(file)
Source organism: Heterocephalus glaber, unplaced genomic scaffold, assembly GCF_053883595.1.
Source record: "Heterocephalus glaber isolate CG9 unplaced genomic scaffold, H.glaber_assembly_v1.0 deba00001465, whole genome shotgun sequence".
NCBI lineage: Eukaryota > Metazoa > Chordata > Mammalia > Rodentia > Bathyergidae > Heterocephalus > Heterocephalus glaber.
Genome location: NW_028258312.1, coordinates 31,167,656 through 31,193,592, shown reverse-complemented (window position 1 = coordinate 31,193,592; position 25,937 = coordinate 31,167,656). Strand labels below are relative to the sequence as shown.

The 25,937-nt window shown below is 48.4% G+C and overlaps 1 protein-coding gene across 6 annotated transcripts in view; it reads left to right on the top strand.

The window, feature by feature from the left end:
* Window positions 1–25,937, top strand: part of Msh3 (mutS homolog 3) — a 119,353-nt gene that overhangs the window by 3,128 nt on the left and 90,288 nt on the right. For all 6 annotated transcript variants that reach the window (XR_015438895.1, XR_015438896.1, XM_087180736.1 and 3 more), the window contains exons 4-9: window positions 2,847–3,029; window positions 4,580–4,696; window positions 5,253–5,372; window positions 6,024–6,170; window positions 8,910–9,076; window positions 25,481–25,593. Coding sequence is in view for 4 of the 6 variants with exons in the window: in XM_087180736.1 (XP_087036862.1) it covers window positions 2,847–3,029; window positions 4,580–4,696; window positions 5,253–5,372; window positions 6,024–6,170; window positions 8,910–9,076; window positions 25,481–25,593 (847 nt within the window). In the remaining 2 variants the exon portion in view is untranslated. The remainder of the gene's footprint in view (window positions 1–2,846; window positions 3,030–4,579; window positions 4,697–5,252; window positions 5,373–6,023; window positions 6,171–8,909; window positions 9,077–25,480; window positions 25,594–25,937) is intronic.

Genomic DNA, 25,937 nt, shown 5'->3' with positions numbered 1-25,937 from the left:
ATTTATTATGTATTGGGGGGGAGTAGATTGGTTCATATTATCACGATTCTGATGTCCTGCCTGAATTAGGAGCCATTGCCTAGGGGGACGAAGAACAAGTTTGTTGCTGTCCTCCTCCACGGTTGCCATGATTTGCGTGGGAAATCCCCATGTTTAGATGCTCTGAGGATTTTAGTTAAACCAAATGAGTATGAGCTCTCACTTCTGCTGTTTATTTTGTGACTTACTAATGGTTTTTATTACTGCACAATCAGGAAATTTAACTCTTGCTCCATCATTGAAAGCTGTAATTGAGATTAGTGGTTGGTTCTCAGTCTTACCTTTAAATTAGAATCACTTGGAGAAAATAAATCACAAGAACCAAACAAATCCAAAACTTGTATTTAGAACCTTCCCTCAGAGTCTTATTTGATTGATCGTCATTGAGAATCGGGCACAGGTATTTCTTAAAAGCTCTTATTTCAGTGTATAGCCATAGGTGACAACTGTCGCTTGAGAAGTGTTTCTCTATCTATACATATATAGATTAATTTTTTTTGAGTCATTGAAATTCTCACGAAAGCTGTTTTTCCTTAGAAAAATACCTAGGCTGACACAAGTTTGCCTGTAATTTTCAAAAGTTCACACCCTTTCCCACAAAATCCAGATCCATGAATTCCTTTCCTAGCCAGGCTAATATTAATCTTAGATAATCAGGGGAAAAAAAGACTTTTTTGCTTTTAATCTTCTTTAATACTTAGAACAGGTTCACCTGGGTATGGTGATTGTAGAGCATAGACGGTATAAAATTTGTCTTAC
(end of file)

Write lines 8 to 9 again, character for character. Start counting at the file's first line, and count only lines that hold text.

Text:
Genomic DNA, 25,937 nt, shown 5'->3' with positions numbered 1-25,937 from the left:
ATTTATTATGTATTGGGGGGGAGTAGATTGGTTCATATTATCACGATTCTGATGTCCTGCCTGAATTAGGAGCCATTGCCTAGGGGGACGAAGAACAAGTTTGTTGCTGTCCTCCTCCACGGTTGCCATGATTTGCGTGGGAAATCCCCATGTTTAGATGCTCTGAGGATTTTAGTTAAACCAAATGAGTATGAGCTCTCACTTCTGCTGTTTATTTTGTGACTTACTAATGGTTTTTATTACTGCACAATCAGGAAATTTAACTCTTGCTCCATCATTGAAAGCTGTAATTGAGATTAGTGGTTGGTTCTCAGTCTTACCTTTAAATTAGAATCACTTGGAGAAAATAAATCACAAGAACCAAACAAATCCAAAACTTGTATTTAGAACCTTCCCTCAGAGTCTTATTTGATTGATCGTCATTGAGAATCGGGCACAGGTATTTCTTAAAAGCTCTTATTTCAGTGTATAGCCATAGGTGACAACTGTCGCTTGAGAAGTGTTTCTCTATCTATACATATATAGATTAATTTTTTTTGAGTCATTGAAATTCTCACGAAAGCTGTTTTTCCTTAGAAAAATACCTAGGCTGACACAAGTTTGCCTGTAATTTTCAAAAGTTCACACCCTTTCCCACAAAATCCAGATCCATGAATTCCTTTCCTAGCCAGGCTAATATTAATCTTAGATAATCAGGGGAAAAAAAGACTTTTTTGCTTTTAATCTTCTTTAATACTTAGAACAGGTTCACCTGGGTATGGTGATTGTAGAGCATAGACGGTATAAAATTTGTCTTAC